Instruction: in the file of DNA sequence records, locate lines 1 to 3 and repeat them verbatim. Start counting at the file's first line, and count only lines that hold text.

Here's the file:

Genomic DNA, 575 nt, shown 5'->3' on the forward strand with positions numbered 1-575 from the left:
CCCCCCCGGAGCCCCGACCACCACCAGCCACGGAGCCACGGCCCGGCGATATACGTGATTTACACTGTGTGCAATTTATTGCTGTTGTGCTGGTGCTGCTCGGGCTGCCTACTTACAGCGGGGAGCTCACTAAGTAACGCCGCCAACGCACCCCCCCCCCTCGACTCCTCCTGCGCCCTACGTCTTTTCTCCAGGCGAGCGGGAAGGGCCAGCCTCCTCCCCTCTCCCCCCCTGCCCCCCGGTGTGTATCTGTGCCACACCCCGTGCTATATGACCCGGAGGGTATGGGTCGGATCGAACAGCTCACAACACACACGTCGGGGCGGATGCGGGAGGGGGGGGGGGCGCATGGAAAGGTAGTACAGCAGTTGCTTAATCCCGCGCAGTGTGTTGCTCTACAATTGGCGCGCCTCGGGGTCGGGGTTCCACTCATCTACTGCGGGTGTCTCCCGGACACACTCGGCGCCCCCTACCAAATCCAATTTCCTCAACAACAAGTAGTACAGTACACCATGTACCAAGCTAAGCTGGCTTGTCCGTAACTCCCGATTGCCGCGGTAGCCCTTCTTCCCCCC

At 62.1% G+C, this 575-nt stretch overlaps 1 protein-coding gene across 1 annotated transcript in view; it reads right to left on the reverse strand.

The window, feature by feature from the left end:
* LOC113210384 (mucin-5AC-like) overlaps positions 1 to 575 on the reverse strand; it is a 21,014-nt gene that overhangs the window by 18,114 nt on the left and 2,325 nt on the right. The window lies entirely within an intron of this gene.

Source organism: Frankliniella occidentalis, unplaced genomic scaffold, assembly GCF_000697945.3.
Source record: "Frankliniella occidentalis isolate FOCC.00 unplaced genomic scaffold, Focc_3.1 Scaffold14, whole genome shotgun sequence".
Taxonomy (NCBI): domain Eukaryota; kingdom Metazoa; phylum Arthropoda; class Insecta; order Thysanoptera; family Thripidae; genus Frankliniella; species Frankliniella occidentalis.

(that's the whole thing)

Genomic DNA, 575 nt, shown 5'->3' on the forward strand with positions numbered 1-575 from the left:
CCCCCCCGGAGCCCCGACCACCACCAGCCACGGAGCCACGGCCCGGCGATATACGTGATTTACACTGTGTGCAATTTATTGCTGTTGTGCTGGTGCTGCTCGGGCTGCCTACTTACAGCGGGGAGCTCACTAAGTAACGCCGCCAACGCACCCCCCCCCCTCGACTCCTCCTGCGCCCTACGTCTTTTCTCCAGGCGAGCGGGAAGGGCCAGCCTCCTCCCCTCTCCCCCCCTGCCCCCCGGTGTGTATCTGTGCCACACCCCGTGCTATATGACCCGGAGGGTATGGGTCGGATCGAACAGCTCACAACACACACGTCGGGGCGGATGCGGGAGGGGGGGGGGGCGCATGGAAAGGTAGTACAGCAGTTGCTTAATCCCGCGCAGTGTGTTGCTCTACAATTGGCGCGCCTCGGGGTCGGGGTTCCACTCATCTACTGCGGGTGTCTCCCGGACACACTCGGCGCCCCCTACCAAATCCAATTTCCTCAACAACAAGTAGTACAGTACACCATGTACCAAGCTAAGCTGGCTTGTCCGTAACTCCCGATTGCCGCGGTAGCCCTTCTTCCCCCC

At 62.1% G+C, this 575-nt stretch overlaps 1 protein-coding gene across 1 annotated transcript in view; it reads right to left on the reverse strand.